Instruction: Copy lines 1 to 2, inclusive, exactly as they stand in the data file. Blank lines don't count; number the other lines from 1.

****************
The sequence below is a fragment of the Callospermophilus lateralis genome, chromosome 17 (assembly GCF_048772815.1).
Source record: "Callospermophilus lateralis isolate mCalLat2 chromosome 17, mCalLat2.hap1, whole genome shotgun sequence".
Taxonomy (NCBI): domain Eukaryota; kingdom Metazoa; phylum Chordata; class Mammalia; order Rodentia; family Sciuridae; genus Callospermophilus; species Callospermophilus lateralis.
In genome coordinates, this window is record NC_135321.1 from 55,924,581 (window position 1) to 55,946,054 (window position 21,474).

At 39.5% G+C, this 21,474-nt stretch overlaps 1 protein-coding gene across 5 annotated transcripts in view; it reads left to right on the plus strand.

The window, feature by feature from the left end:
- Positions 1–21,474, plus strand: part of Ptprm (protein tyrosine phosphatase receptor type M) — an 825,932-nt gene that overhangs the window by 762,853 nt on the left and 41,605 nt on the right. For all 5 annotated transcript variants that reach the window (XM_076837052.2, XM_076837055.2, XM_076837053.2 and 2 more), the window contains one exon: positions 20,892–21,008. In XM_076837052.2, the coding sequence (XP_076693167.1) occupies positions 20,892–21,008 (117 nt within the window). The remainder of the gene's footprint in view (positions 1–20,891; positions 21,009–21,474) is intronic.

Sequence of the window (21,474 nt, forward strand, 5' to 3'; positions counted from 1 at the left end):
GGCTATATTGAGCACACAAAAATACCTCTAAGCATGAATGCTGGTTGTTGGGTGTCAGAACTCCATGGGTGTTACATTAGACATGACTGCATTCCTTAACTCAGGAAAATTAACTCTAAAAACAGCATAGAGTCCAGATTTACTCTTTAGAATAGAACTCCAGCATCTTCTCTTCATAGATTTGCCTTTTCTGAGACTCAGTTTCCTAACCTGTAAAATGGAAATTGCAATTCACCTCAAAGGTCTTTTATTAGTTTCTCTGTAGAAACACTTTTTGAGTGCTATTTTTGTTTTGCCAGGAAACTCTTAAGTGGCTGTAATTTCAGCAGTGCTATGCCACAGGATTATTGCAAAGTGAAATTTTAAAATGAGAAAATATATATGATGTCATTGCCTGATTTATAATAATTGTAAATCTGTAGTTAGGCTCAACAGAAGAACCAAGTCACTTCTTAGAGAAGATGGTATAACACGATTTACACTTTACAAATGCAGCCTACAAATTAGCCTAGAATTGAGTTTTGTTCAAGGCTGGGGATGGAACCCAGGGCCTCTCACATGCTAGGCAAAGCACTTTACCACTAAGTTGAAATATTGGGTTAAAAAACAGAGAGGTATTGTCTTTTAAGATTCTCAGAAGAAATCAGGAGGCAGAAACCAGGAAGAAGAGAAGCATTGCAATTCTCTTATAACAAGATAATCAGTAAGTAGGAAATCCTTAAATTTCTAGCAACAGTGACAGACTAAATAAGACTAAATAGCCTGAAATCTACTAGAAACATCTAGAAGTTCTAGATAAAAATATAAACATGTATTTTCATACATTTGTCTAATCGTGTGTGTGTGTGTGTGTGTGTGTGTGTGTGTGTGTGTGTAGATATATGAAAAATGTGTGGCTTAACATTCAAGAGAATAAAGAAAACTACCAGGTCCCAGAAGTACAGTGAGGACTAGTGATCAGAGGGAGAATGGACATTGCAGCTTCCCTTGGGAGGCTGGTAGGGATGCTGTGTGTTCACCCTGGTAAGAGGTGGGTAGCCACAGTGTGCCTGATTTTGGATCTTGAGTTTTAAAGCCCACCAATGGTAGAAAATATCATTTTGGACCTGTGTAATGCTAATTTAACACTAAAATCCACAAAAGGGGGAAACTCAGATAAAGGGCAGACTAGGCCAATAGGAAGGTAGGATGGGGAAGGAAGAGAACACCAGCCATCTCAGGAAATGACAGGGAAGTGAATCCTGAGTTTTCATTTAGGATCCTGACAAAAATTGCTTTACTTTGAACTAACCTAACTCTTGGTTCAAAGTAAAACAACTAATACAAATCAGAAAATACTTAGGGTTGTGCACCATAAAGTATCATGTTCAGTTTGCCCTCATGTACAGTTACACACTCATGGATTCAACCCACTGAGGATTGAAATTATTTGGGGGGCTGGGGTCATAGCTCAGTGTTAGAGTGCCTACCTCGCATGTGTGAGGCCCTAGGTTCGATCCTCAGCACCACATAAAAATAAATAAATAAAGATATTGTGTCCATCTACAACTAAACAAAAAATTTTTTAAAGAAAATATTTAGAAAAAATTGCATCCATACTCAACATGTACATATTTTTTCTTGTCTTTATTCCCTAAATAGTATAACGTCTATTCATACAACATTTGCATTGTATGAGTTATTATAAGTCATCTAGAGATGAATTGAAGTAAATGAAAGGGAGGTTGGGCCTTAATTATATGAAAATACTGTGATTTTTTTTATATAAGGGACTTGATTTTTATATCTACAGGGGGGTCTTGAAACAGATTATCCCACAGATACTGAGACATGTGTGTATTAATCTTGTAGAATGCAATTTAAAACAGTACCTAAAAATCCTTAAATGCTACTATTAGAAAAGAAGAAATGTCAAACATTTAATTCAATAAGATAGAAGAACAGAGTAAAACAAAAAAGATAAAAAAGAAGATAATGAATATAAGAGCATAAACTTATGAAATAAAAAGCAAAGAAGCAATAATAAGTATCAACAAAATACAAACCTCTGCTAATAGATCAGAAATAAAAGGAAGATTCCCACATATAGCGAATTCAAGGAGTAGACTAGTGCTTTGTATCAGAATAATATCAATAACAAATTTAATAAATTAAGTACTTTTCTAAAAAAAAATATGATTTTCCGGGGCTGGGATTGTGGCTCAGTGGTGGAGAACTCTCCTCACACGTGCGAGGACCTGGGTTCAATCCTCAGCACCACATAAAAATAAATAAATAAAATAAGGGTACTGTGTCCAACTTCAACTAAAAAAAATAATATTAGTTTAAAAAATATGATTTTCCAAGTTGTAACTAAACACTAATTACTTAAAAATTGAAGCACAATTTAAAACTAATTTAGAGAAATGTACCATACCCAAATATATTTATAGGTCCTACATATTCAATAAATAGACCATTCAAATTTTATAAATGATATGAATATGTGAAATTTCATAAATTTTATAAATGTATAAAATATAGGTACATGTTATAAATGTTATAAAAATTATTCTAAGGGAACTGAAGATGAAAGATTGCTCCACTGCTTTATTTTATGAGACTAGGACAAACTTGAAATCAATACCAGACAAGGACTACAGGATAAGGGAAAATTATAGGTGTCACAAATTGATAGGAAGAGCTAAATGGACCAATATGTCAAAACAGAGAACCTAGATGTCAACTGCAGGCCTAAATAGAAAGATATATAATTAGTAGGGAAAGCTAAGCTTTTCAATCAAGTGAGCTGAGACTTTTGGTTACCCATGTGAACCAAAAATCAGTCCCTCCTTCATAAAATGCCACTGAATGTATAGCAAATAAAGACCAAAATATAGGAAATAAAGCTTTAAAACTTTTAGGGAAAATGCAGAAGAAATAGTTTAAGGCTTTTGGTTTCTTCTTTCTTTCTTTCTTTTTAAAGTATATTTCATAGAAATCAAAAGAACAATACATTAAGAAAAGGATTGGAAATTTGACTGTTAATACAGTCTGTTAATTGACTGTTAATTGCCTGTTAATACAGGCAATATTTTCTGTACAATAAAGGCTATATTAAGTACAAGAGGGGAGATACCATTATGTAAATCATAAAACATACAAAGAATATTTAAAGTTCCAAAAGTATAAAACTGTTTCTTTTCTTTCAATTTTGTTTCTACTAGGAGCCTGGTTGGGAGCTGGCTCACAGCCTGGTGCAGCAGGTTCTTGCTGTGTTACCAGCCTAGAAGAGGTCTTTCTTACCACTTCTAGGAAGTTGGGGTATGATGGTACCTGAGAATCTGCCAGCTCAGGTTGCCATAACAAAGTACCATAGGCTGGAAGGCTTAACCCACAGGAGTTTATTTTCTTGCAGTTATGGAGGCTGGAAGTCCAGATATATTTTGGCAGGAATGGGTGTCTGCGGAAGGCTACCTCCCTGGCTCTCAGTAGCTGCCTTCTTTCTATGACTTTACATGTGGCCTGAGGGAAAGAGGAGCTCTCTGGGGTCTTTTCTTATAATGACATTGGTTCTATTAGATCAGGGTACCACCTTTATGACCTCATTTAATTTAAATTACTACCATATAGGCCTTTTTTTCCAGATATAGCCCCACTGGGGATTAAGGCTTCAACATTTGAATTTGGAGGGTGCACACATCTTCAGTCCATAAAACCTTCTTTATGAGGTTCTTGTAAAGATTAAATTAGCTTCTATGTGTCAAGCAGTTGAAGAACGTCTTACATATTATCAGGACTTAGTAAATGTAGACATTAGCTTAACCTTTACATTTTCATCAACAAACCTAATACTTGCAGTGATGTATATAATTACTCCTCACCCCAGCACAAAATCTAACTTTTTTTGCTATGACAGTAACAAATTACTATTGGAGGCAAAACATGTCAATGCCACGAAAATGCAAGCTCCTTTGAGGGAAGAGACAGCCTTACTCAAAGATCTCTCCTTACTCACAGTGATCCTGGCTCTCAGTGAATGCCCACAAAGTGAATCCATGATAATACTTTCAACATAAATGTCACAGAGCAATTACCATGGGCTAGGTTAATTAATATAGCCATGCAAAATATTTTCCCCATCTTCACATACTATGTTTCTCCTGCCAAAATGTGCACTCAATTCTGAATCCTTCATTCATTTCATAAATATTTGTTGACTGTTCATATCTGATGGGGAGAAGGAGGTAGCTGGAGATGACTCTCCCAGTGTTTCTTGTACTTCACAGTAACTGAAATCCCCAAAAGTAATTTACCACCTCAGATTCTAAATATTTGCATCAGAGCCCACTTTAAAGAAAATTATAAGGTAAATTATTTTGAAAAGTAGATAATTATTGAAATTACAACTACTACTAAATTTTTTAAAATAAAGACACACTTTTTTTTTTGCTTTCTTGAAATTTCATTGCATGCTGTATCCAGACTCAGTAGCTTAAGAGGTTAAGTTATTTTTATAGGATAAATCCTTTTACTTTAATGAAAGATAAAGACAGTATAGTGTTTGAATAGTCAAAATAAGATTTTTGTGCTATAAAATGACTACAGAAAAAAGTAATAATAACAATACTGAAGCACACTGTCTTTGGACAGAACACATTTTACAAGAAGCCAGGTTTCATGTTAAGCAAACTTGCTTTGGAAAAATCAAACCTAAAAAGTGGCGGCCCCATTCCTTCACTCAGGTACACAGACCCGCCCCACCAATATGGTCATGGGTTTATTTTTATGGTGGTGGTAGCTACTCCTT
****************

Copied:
The sequence below is a fragment of the Callospermophilus lateralis genome, chromosome 17 (assembly GCF_048772815.1).
Source record: "Callospermophilus lateralis isolate mCalLat2 chromosome 17, mCalLat2.hap1, whole genome shotgun sequence".